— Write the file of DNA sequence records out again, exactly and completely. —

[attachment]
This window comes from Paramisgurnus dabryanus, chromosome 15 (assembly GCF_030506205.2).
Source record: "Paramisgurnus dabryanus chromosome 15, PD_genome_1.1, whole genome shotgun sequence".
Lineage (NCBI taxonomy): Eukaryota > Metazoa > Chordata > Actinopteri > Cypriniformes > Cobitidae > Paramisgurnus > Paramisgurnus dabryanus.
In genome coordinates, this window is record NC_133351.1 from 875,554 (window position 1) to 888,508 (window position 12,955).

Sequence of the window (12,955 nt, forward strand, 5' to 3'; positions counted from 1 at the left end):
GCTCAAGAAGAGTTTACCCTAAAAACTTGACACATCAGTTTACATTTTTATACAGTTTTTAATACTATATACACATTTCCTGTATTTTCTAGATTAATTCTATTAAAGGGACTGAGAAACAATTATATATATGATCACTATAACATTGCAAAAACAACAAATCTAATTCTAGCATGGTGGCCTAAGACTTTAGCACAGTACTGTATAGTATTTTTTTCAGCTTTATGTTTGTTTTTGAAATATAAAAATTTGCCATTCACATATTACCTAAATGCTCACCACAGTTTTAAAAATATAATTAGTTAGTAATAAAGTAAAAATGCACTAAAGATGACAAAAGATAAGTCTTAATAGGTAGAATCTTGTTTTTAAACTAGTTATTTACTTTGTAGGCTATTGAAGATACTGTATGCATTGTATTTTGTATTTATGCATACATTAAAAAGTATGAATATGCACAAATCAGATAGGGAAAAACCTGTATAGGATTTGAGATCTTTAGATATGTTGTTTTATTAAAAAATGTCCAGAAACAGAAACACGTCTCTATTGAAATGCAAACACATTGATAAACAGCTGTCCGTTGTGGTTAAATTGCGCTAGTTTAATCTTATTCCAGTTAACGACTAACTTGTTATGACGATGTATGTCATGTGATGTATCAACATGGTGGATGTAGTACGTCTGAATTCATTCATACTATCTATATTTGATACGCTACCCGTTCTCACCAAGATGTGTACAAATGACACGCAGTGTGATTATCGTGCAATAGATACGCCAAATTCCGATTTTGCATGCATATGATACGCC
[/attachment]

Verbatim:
This window comes from Paramisgurnus dabryanus, chromosome 15 (assembly GCF_030506205.2).
Source record: "Paramisgurnus dabryanus chromosome 15, PD_genome_1.1, whole genome shotgun sequence".
Lineage (NCBI taxonomy): Eukaryota > Metazoa > Chordata > Actinopteri > Cypriniformes > Cobitidae > Paramisgurnus > Paramisgurnus dabryanus.
In genome coordinates, this window is record NC_133351.1 from 875,554 (window position 1) to 888,508 (window position 12,955).

Sequence of the window (12,955 nt, forward strand, 5' to 3'; positions counted from 1 at the left end):
GCTCAAGAAGAGTTTACCCTAAAAACTTGACACATCAGTTTACATTTTTATACAGTTTTTAATACTATATACACATTTCCTGTATTTTCTAGATTAATTCTATTAAAGGGACTGAGAAACAATTATATATATGATCACTATAACATTGCAAAAACAACAAATCTAATTCTAGCATGGTGGCCTAAGACTTTAGCACAGTACTGTATAGTATTTTTTTCAGCTTTATGTTTGTTTTTGAAATATAAAAATTTGCCATTCACATATTACCTAAATGCTCACCACAGTTTTAAAAATATAATTAGTTAGTAATAAAGTAAAAATGCACTAAAGATGACAAAAGATAAGTCTTAATAGGTAGAATCTTGTTTTTAAACTAGTTATTTACTTTGTAGGCTATTGAAGATACTGTATGCATTGTATTTTGTATTTATGCATACATTAAAAAGTATGAATATGCACAAATCAGATAGGGAAAAACCTGTATAGGATTTGAGATCTTTAGATATGTTGTTTTATTAAAAAATGTCCAGAAACAGAAACACGTCTCTATTGAAATGCAAACACATTGATAAACAGCTGTCCGTTGTGGTTAAATTGCGCTAGTTTAATCTTATTCCAGTTAACGACTAACTTGTTATGACGATGTATGTCATGTGATGTATCAACATGGTGGATGTAGTACGTCTGAATTCATTCATACTATCTATATTTGATACGCTACCCGTTCTCACCAAGATGTGTACAAATGACACGCAGTGTGATTATCGTGCAATAGATACGCCAAATTCCGATTTTGCATGCATATGATACGCC